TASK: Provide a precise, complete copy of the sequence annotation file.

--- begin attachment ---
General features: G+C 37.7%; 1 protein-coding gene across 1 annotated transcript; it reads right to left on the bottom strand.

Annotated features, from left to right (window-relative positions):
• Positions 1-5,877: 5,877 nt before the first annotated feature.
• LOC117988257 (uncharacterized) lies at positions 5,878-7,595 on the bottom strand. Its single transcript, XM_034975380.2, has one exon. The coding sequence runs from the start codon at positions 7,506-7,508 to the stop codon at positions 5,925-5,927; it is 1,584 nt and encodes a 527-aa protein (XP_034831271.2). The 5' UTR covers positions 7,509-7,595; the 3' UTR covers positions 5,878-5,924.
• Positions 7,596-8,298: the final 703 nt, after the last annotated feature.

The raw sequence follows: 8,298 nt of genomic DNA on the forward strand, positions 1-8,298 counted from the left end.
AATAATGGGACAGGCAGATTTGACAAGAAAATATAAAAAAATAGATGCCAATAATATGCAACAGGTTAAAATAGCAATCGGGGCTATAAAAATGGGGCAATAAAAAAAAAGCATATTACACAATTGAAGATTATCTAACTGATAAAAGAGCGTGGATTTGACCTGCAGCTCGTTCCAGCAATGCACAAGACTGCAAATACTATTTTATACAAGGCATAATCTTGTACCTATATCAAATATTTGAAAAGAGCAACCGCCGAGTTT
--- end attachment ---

General features: G+C 37.7%; 1 protein-coding gene across 1 annotated transcript; it reads right to left on the bottom strand.

Annotated features, from left to right (window-relative positions):
• Positions 1-5,877: 5,877 nt before the first annotated feature.
• LOC117988257 (uncharacterized) lies at positions 5,878-7,595 on the bottom strand. Its single transcript, XM_034975380.2, has one exon. The coding sequence runs from the start codon at positions 7,506-7,508 to the stop codon at positions 5,925-5,927; it is 1,584 nt and encodes a 527-aa protein (XP_034831271.2). The 5' UTR covers positions 7,509-7,595; the 3' UTR covers positions 5,878-5,924.
• Positions 7,596-8,298: the final 703 nt, after the last annotated feature.

The raw sequence follows: 8,298 nt of genomic DNA on the forward strand, positions 1-8,298 counted from the left end.
AATAATGGGACAGGCAGATTTGACAAGAAAATATAAAAAAATAGATGCCAATAATATGCAACAGGTTAAAATAGCAATCGGGGCTATAAAAATGGGGCAATAAAAAAAAAGCATATTACACAATTGAAGATTATCTAACTGATAAAAGAGCGTGGATTTGACCTGCAGCTCGTTCCAGCAATGCACAAGACTGCAAATACTATTTTATACAAGGCATAATCTTGTACCTATATCAAATATTTGAAAAGAGCAACCGCCGAGTTT